“He's a very mature kid. He's had a lot of life experiences that the regular 22-year-old hasn't had. He has a family, he's married, he has a child also. We're excited to get a guy like that in the program.”

The question, then, is this: Is Carr prepared to sit, or does he anticipate competing for the starting gig?

"That's for the coaches to decide," Carr said in a conference call with Bay Area reporters Friday afternoon. “The coaches know who they're getting, and I told them, I appreciate your calling, you know what you're getting. I'm going to come in and work, I'm going to come in and compete and I'm going to try and make the team better. I'm not a selfish guy, that's for sure, and I can't wait to get coached by those coaches.”

At Fresno State last season, Carr passed for 5,082 yards with 50 touchdowns and eight interceptions in completing 68.7 percent of his passes. And while his 74 completions of at least 20 yards led the FBS, 237 of his 659 passes were either at or behind the line of scrimmage, with an FBS-high 143 screen passes, per ESPN Stats & Info. “As a result, Carr's average pass attempt traveled 7 yards past the line of scrimmage, the fewest air yards per attempt of any top QB prospect,” per ESPN Stats & Info.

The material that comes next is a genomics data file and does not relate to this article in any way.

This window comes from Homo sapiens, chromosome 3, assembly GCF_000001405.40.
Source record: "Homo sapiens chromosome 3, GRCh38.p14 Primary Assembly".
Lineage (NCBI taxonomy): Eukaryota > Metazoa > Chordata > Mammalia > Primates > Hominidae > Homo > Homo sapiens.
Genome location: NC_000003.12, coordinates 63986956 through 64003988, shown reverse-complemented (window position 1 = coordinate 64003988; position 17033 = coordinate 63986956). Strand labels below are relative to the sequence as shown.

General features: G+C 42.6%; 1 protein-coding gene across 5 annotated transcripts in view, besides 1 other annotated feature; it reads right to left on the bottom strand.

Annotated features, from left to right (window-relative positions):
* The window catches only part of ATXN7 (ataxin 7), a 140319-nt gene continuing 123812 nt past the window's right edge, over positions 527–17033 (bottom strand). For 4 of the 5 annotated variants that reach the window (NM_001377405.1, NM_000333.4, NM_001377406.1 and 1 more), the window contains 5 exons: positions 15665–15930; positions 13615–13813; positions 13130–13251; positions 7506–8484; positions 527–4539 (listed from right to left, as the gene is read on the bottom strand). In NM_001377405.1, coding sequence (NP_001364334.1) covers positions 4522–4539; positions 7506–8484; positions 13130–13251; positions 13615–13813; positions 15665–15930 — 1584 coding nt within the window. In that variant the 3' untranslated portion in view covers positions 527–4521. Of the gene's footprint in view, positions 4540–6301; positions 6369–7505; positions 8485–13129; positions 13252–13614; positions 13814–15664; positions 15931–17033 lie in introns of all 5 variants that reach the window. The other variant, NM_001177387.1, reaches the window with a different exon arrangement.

Plus, his completion percentage of 30.9 percent while under duress was the lowest of any top QB prospect, per ESPN Stats & Info. It all adds to the notion that Carr could stand to have a redshirt year, so to speak, in the NFL.

Since the 1970 AFL-NFL merger, Carr is the sixth quarterback taken in the first two rounds of the draft by the Raiders, following Jeb Blount (second round, 1976), Marc Wilson (first round, 1980), Todd Marinovich (first, 1991), Marques Tuiasosopo (second, 2001) and JaMarcus Russell (first, 2007).